The door burst open. The wind was howling and the rain was so fierce it was ricocheting off the door mat. He walked in soaking wet, water dripping on the hall floor.

She looked up from the kitchen table where she was sat, fear in her eyes, barely able to speak.

“What are you doing here?” she whispered.

Without answering, he walked to her couch and sat down, not bothering to close the door. Too scared to shut it, she shakily poured herself another shot of vodka and drank it.

“You shouldn’t be drinking,” he said matter-of-factly.

“Please leave. I don’t want you here.”

“I can’t leave without you.”

Desperation in her voice, she shouted, “Get out!”

Slowly, he stood up and walked to the door. “I’ll be back.”

He left without shutting the door.


Her head hurt as she peeled herself off the kitchen tabletop. She must have fallen asleep there. The sun was shining through the blinds and it looked as if the storm had finally gone.

“Ow, ow, ow,” she groaned as she stood up, holding her aching head. Shakily, she went to the bathroom and took out a couple of Advil from the cabinet. She downed them with another shot of vodka.

She looked over at the couch and could see the seat was still wet from where he had sat.

“I need some fresh air,” she said out loud.

Gingerly, she bent over to put on her shoes but had to sit on the floor to tie them up, as it hurt to bend over. She couldn’t find her rain jacket, but put on a sweater instead.

The sun felt good on her face and the air was fresh. The streets and sidewalk glistened from the previous rain; the grass sparkled. There were still lots of puddles that had to be avoided, but the walk was pleasant and seemed to clear her head. Before too long, she was near the intersection where the off-ramp to the highway was located. She could see police tape and a diversion. There must have been an accident, she thought as she approached. Two people were looking onto the scene and as she stopped near them, she heard them speaking about the incident. “It’s awful, isn’t it,” the older lady with a cane said. “Someone went the wrong way and hit the poor guy head on.” She pointed to the mangled car a short distance away. The gentleman standing next to her spoke, “I guess he died?”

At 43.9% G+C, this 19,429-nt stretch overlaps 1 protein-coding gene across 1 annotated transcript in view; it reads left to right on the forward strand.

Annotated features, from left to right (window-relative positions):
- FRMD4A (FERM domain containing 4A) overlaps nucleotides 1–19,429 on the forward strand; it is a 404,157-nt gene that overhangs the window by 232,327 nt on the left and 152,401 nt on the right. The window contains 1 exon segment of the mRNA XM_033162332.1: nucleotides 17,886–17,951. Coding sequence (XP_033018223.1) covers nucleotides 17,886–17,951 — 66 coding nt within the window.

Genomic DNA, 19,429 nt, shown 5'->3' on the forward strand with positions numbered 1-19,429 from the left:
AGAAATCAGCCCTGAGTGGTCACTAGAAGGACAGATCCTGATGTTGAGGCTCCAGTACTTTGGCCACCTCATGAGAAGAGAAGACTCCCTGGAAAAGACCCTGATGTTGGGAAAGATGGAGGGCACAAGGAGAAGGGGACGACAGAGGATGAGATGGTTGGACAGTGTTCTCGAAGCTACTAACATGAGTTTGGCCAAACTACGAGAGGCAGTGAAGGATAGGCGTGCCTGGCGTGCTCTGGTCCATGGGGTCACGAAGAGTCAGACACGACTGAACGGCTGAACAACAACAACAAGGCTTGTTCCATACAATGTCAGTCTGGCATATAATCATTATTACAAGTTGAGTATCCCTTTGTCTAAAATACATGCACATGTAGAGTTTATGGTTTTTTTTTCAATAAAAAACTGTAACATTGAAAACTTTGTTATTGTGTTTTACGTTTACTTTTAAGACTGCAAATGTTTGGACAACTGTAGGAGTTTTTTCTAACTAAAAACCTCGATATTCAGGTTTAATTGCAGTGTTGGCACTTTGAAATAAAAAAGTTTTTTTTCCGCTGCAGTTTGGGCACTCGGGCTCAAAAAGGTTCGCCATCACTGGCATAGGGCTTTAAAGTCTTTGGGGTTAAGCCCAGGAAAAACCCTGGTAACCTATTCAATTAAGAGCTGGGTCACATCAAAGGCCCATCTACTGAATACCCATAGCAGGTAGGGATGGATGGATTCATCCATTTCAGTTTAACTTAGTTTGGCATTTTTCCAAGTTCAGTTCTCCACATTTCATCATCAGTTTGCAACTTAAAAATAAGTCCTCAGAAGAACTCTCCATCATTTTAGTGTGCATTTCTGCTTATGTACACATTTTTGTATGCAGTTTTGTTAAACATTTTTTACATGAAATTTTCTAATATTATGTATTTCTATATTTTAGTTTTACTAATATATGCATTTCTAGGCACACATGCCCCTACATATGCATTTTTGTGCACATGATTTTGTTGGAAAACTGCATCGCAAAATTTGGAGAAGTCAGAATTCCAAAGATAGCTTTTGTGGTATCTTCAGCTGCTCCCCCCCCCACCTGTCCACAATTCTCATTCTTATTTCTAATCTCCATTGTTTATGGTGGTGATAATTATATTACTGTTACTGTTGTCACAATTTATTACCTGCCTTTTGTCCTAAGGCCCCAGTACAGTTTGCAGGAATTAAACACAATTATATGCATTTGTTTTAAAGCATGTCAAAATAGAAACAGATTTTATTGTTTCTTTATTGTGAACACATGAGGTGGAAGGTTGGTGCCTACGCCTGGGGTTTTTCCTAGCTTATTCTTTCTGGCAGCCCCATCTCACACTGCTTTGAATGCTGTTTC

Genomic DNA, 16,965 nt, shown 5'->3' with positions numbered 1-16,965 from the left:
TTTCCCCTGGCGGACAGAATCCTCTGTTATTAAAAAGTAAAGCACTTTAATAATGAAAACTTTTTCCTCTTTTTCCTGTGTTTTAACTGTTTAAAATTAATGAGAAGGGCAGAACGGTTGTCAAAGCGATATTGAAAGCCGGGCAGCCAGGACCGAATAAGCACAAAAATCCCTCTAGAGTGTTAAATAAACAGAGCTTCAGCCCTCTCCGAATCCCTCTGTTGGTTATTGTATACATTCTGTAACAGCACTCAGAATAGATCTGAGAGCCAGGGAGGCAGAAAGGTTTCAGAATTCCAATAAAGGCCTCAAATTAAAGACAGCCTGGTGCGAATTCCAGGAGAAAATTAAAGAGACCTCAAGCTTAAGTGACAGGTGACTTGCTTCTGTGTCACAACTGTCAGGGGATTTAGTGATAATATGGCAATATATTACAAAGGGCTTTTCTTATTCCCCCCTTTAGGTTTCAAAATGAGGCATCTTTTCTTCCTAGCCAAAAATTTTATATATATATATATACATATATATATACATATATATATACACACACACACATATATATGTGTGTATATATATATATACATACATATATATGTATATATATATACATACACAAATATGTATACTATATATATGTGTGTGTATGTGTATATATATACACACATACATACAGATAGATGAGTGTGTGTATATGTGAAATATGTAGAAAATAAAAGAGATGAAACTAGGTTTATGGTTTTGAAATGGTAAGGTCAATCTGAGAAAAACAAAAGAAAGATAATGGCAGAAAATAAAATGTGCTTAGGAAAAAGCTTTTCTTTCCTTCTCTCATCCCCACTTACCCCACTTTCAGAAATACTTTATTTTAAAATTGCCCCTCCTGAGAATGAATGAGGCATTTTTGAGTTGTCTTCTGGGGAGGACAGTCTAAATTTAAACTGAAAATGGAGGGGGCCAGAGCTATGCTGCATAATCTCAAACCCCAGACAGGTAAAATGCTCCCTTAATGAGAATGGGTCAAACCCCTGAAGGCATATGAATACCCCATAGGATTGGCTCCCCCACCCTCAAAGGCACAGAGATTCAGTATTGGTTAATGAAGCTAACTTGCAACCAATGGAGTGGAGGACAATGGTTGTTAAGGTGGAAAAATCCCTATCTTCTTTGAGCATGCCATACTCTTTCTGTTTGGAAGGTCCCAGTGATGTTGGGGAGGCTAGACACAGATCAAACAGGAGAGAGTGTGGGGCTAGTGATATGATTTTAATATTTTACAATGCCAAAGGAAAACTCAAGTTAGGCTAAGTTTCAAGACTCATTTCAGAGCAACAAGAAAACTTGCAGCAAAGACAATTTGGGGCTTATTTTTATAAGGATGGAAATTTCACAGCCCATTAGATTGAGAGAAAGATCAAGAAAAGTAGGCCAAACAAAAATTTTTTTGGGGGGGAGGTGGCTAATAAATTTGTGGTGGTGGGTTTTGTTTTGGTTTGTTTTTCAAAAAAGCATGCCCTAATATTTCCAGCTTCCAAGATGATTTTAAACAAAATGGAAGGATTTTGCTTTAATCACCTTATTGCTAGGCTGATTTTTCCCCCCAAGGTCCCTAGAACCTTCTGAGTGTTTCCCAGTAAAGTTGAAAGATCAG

“Oh, yes, the nice policeman was talking to me just before you came. He died on impact. The other car which is off on the shoulder must have hit him.”

“Did that person die, too?”

“No, that’s the terrible thing. It was a hit and run. The person left the scene, but whoever did it must have some injuries; just look at the cars?”

She looked over at both vehicles and they were unrecognizable.

“There was an awful storm last night, but to go the wrong way? Probably drugs or drinking involved.” The old lady tsked her disapproval.

Suddenly, her head began to ache and she needed to get away from there.

When she got back home, she looked in the garage and the car she had been driving wasn’t there. It wasn’t even her car. This wasn’t even her place. She was housesitting for a friend who was on vacation. After her marriage broke up, she needed some time to think. She couldn’t do it in the home she had shared with her husband, so her friend offered her the chance to stay here while she was away. She left her car as well, allowing her friend to drive it as her ex took the car and left her the apartment.

“My God, what has happened?” She cried. She felt the back of her head and her hair was matted with dried blood. “No, no, no, please, no.” She slumped forward and sat on the hard, cold concrete of the garage floor.

She was crying, sobbing, rocking back and forth. She felt a hand on her shoulder. He was back; still dripping wet, standing next to her.

“Jesus, get away from me.” She stood up quickly and backed away from him.

“Don’t you understand; I can’t. I can’t leave without you,” he said.

Realization set in. “I know you’re dead and I killed you, but please leave me alone.”

He didn’t move.

“You’re haunting me, aren’t you?”

“I told you I can’t leave without you.”

“Stop saying that! Look, I’m so, so sorry but I’m afraid to go to the police. It wasn’t my car; I’d been drinking. I’ve been drinking a lot lately. You see, my husband left me. I know that’s no excuse, but I’m so lost…”

She could see he was unfazed.

“Please just give me time to think. I promise I’ll go to the police. Just leave me alone. My head is hurting; I need a lie-down.”

“You can’t run away. I’ll find you. I know what you’re thinking.”

She was thinking she would go somewhere, run somewhere; she couldn’t go to the police.

She went to press the indoor garage opener to get away from him.

“Please, don’t do that,” he said with some emotion this time. “I need to show you something.”

Resigning herself to follow him, she thought, how can I run away from a ghost?

He walked into the house and into the bedroom.

“Oh, no, no way,” she said. “I’ve seen this in movies, where a ghost assaults a woman. I’m not going in there with you.” She backed away. He opened the bedroom door. “Look in the bed.” He pointed to the lump under the covers.